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Themes

There are all kinds of transformations in The Bacchae. People go in and out of sanity, mild-mannered women become warrior priestesses, and stiff-necked kings become cross-dressers. And, of course, a god transforms himself into a man so as to better punish the mortals who've wronged him. All these transformations help create a series of dualities throughout the play, which perhaps connect to inherent dualities within all human beings.

Questions About Transformation

  1. How does the element of disguise serve to transform characters within this piece? How do these transformations affect the play's plot?
  2. Which transformations within the play are a result of personal freewill? Which are the result of a god-assigned fate? Why does the difference matter, or does it?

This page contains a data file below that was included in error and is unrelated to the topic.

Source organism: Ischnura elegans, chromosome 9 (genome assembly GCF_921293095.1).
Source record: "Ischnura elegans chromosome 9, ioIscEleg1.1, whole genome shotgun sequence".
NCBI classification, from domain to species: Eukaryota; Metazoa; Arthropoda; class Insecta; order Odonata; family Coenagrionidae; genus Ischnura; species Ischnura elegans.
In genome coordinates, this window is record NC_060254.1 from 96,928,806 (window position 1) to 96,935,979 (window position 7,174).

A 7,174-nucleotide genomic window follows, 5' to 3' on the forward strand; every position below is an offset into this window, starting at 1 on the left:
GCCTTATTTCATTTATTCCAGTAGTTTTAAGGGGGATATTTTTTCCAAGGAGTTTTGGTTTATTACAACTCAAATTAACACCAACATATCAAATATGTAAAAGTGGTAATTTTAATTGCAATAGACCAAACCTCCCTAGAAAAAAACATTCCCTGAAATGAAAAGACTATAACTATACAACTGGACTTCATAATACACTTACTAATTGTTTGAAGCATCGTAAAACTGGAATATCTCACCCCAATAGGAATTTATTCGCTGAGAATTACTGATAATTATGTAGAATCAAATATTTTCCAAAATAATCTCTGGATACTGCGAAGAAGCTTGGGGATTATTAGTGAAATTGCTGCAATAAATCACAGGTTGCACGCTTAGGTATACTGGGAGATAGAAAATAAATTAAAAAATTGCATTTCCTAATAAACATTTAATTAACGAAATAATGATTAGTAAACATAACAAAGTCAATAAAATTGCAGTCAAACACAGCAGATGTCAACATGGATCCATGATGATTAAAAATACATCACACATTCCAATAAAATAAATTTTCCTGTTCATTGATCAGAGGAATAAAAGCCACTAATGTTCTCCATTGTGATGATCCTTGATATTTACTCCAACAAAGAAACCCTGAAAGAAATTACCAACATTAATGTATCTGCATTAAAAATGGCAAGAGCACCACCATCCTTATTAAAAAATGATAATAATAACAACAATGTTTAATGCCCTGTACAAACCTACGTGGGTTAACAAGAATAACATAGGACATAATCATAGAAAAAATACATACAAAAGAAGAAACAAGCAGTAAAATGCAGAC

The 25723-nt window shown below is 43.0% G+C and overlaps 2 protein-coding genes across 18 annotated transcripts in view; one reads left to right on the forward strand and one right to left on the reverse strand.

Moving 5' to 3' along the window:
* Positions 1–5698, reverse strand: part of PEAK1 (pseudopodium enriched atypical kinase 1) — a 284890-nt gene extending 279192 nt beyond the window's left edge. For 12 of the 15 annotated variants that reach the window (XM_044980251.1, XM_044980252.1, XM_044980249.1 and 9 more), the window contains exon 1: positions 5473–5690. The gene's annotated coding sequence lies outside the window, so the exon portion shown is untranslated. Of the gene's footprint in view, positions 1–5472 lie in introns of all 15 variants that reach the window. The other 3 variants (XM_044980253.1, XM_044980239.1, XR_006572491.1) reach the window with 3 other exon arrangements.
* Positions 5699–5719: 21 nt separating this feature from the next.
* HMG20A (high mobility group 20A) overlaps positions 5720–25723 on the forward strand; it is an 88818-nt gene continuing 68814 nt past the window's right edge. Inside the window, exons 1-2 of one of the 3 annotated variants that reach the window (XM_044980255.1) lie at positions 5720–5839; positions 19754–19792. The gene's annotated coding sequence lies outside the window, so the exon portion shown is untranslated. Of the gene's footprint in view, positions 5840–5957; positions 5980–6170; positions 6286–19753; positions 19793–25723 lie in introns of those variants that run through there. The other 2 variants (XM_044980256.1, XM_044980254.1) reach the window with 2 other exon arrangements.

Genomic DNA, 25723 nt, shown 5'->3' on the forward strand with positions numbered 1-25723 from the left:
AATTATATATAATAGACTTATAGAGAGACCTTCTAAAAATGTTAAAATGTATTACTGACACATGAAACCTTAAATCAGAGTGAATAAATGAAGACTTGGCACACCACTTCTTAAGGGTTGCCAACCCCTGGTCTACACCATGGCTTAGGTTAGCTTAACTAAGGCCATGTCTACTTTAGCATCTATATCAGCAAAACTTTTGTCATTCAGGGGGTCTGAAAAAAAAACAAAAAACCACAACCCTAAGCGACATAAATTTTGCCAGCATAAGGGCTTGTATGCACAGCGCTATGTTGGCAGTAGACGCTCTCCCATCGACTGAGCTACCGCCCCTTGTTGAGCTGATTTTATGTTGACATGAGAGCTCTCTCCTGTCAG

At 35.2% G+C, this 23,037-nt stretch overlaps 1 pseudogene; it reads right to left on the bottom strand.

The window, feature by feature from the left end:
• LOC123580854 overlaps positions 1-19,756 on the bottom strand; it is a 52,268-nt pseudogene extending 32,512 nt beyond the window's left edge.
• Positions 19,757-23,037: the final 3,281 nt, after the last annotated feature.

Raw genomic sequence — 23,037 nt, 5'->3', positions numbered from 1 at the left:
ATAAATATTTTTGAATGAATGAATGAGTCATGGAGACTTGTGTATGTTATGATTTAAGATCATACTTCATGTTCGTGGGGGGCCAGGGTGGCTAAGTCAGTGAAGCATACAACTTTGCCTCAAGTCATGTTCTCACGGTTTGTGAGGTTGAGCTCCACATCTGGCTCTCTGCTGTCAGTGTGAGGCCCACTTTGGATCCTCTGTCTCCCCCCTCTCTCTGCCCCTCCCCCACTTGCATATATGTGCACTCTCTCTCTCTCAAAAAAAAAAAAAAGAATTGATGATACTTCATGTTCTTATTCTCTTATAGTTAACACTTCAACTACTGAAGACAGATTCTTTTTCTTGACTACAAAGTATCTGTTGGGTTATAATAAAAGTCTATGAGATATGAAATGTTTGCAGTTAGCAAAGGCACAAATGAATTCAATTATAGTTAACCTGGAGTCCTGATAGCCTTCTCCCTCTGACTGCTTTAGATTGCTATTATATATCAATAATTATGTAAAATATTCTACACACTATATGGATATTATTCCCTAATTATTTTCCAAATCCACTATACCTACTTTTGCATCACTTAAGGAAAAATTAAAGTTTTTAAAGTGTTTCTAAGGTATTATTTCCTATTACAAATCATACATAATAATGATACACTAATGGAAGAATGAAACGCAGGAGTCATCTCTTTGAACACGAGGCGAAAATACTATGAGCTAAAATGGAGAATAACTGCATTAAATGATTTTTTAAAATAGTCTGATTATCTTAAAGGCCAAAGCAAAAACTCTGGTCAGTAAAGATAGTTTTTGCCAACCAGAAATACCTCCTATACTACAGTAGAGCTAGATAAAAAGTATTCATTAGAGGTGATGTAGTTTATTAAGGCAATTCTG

3. What transformations do the women in this play undergo? Agave specifically?

Chew on This

Try on an opinion or two, start a debate, or play the devil’s advocate.

Dionysus never transforms in the play, because, as a god, he exists in all forms at once.

One's transformation is inauthentic if one lacks freewill.

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